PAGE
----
At the 2004 Golden Globe Awards, Bill Murray announced to the world that he wasn’t going to live by Hollywood’s rules anymore. “You can all relax; I fired my agents a couple of months ago,” he said as he accepted the trophy for best actor in a comedy for his poignant performance in Lost in Translation. “I would thank the people at Universal and Focus, except there’s so many people trying to take credit for this, I wouldn’t know where to begin.”
The room tittered, but like much of Murray’s jaded humor, his quips were rooted in truth. Murray recently had parted ways with his agents, and since he’s never bothered with a publicist, his announcement had the immediate effect of putting everyone he’d ever worked with in the unexpected position of gatekeeper — or keymaster — to Murray himself. “His philosophy is: They’ll find me,” says Mitch Glazer, who met Murray through John Belushi in 1978 and co-wrote 1988’s Scrooged for him. “And I go, ‘Yeah, they’ll find you — through me! Because they’re calling me at home!’ I’m like an unpaid manager. Often, it’s a filmmaker who I’ve been dying to talk to, and I get excited. Then I hear, ‘Hey, this is kind of awkward, but people say you’re the guy….”
Since going guerrilla, Murray, 59, has made do with a 1-800 number (featuring a disappointingly dull automated recording) that he checks sporadically. Or not. “Getting in touch with Bill Murray remains one of life’s greatest mysteries,” says Rob Burnett, executive producer of Late Show With David Letterman, where Murray has appeared 21 times. “The plus/minus on that return call can be anywhere from 24 hours to six months. That’s just how it is.”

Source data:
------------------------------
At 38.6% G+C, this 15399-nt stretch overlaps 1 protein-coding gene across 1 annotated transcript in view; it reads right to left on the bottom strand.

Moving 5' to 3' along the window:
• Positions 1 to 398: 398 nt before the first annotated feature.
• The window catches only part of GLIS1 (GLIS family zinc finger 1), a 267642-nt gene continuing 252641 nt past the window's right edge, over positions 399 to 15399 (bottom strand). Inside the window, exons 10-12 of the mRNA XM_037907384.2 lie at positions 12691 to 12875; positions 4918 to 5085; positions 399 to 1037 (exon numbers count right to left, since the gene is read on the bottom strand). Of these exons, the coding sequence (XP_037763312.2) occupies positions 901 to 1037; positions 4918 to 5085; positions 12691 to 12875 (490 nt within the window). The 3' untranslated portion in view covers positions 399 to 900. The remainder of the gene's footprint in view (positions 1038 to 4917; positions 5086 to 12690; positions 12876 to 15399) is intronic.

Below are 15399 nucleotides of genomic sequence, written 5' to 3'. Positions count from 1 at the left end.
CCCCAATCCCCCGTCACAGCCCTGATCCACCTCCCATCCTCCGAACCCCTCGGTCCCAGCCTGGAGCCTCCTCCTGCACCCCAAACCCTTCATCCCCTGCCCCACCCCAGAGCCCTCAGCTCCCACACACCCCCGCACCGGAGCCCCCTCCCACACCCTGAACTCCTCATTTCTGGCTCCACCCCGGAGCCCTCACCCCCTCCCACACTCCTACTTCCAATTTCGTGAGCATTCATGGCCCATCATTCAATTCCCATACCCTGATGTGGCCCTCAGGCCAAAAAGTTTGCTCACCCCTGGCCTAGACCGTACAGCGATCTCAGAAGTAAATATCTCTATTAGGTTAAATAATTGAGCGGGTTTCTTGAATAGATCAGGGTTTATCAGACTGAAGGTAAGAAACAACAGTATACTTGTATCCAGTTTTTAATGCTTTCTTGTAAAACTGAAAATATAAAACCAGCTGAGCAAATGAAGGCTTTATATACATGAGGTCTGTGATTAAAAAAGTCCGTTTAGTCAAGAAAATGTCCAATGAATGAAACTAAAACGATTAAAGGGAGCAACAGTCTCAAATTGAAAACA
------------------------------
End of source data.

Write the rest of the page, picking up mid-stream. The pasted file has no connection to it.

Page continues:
Two years ago, producer Dean Zanuck (Road to Perdition) thought Murray would be perfect to play a sly undertaker in his upcoming film Get Low, a low-budget indie about an old coot, played by Robert Duvall, who plans a “funeral party” for himself while still very much alive. (The film comes out July 30.) Zanuck, the 37-year-old son of producer Richard Zanuck (Jaws), called Murray’s longtime legal rep, a Los Angeles attorney named David Nochimson, and asked, “How do I get in the Bill Murray business?” Nochimson replied somewhat sympathetically, “Well… you don’t, really.” It was Zanuck’s first step down the rabbit hole.
The funny thing about Murray’s elusiveness — or the frustrating thing, if you’re the one trying to track him down — is that the actor is hardly a hermit. He hides in plain sight. There he is, sinking a putt at Pebble Beach. There he is, driving a golf cart through the streets of Stockholm. There he is, rooting for his beloved Cubs at Wrigley Field, or tending bar in Austin, or reading Emily Dickinson poems to beefy New York construction workers. “Belushi was unbelievably brave on stage, but Bill took that [fearlessness] everywhere, in the streets and in personal contact with other people,” says Harold Ramis, who collaborated with Murray on the comedies that cemented the Murray persona in the 1980s, including Caddyshack, Stripes, and Ghostbusters. “He was always unexpected. Where anyone else would go subtle, he would go huge. And where anyone else would go big, he would go very subtle.”